Wednesday, December 3, 2008

Oh To Milk A Cow!!!......

I have the Head Stanchion built. My mom and I built it yesterday. Didn't do to bad if I do say so myself!! Hubby even approved. I did notice I need to fill in some of the wide spots so she doesn't try to stick her head in the wrong way. We got momma and baby in the barn and locked in the stall last night. Separate but close enough neither was to bad freaked out...
SO fast forward to this morning... I had feed and everything On the off chance I would be able to actually milk her.. LOL Yeah okay I was just going to plop down beside her and start milking.... Uh yeah only in a dream world where every animal is tame enough and understands that you need the milk from them.. I really didn't expect to be able to milk her this morning so wasn't severely disappointed. I did get her in the stall and latched in. She calmed down with the food. But when I went to touch her udder she brought the back leg up quick!! Notice the smug little baby peeking for the other side with the Milk Goatee!!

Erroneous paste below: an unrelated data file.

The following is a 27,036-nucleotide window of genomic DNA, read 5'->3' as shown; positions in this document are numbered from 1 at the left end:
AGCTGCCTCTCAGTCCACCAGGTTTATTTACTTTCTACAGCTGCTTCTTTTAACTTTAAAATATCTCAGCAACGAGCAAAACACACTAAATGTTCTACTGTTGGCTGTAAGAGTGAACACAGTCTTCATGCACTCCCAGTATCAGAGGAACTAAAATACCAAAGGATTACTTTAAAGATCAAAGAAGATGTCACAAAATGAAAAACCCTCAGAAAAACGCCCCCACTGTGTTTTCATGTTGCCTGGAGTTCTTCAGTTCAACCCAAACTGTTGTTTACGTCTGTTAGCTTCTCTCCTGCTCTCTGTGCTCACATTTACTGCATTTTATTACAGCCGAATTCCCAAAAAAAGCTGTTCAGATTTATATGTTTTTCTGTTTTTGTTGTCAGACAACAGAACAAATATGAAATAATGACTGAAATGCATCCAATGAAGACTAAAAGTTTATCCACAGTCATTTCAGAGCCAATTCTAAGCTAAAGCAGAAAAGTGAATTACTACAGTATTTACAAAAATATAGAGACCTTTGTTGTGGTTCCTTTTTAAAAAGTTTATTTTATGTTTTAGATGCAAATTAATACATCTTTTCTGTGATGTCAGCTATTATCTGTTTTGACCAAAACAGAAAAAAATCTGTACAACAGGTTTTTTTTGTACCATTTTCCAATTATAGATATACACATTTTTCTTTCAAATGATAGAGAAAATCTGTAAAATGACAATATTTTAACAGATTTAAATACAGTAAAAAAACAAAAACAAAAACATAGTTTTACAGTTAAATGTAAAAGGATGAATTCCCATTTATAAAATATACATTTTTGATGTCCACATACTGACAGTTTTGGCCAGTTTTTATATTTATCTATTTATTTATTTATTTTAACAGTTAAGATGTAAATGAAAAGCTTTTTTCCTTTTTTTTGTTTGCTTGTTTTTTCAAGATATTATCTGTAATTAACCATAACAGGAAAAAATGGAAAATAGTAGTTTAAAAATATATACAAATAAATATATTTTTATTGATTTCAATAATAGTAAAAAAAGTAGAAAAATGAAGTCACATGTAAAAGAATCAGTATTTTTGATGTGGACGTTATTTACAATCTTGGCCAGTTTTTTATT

These short legged little Dexter's can pack a heck of backhanded sort of kick!! LOL One of the other cows got me a couple of months ago when I was petting her down the side. I avoided being kicked by Daisy today though because I was watching for it. I left her in while I did the other chores in the barn and she ate the grain I had for her. Which was Beet pulp and oats with a little corn. I am not sure yet what I will be using all the time kind of playing with the mix at this point.. She is bigger then the Goat First Fresheners. lol All the ones I have milked I either had from birth or had been milked before. Then I put them up on the stand and hold in place with my shoulder if I have to. Some Goats lay down on you or climb the other side of the Stand with their back legs!! Quite the Sight to see LOL! Cows aren't quite as agile as goats Thank Goodness or I would never milk them! There is a big difference in a goat that's weighs 150-200lbs and a small cow that weighs about 700-800lbs... If she keeps kicking I may have to get what they call a kicker. It Keeps them from being able to kick.. Another thing I am not sure what to do about is the tail!! That thing HURTS!!! One more in favor of the goats! lol